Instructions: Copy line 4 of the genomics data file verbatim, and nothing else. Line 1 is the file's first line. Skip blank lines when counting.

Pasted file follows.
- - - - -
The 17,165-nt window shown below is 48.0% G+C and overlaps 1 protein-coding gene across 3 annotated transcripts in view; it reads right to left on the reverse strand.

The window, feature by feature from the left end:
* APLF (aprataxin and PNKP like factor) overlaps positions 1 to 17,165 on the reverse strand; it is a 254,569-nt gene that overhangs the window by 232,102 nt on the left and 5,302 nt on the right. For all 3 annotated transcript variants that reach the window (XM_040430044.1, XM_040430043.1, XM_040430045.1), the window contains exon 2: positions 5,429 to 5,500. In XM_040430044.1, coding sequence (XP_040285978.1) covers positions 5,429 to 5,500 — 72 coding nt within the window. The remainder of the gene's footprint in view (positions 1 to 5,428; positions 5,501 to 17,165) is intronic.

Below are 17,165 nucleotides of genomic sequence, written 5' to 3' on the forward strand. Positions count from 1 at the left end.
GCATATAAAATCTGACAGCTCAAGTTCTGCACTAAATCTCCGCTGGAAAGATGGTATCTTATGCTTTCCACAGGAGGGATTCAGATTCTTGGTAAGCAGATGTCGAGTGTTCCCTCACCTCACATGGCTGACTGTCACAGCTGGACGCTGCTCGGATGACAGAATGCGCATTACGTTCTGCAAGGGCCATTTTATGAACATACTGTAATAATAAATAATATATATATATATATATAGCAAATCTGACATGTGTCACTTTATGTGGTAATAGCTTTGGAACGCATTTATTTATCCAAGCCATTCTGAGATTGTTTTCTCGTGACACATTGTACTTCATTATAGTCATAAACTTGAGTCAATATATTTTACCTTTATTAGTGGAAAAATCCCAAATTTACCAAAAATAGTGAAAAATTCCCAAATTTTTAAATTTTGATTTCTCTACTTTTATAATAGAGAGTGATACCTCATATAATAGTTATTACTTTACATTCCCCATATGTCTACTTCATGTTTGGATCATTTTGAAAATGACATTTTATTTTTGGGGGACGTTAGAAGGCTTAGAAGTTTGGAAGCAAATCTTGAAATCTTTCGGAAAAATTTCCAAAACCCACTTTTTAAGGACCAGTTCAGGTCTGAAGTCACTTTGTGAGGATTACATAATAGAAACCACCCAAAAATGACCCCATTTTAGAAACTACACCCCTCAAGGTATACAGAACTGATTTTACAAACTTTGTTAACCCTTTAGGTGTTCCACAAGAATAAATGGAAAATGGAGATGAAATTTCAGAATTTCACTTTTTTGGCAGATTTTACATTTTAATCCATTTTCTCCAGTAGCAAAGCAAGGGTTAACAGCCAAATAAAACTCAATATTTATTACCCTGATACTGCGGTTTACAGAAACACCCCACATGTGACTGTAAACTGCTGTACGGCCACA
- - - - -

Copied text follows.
Below are 17,165 nucleotides of genomic sequence, written 5' to 3' on the forward strand. Positions count from 1 at the left end.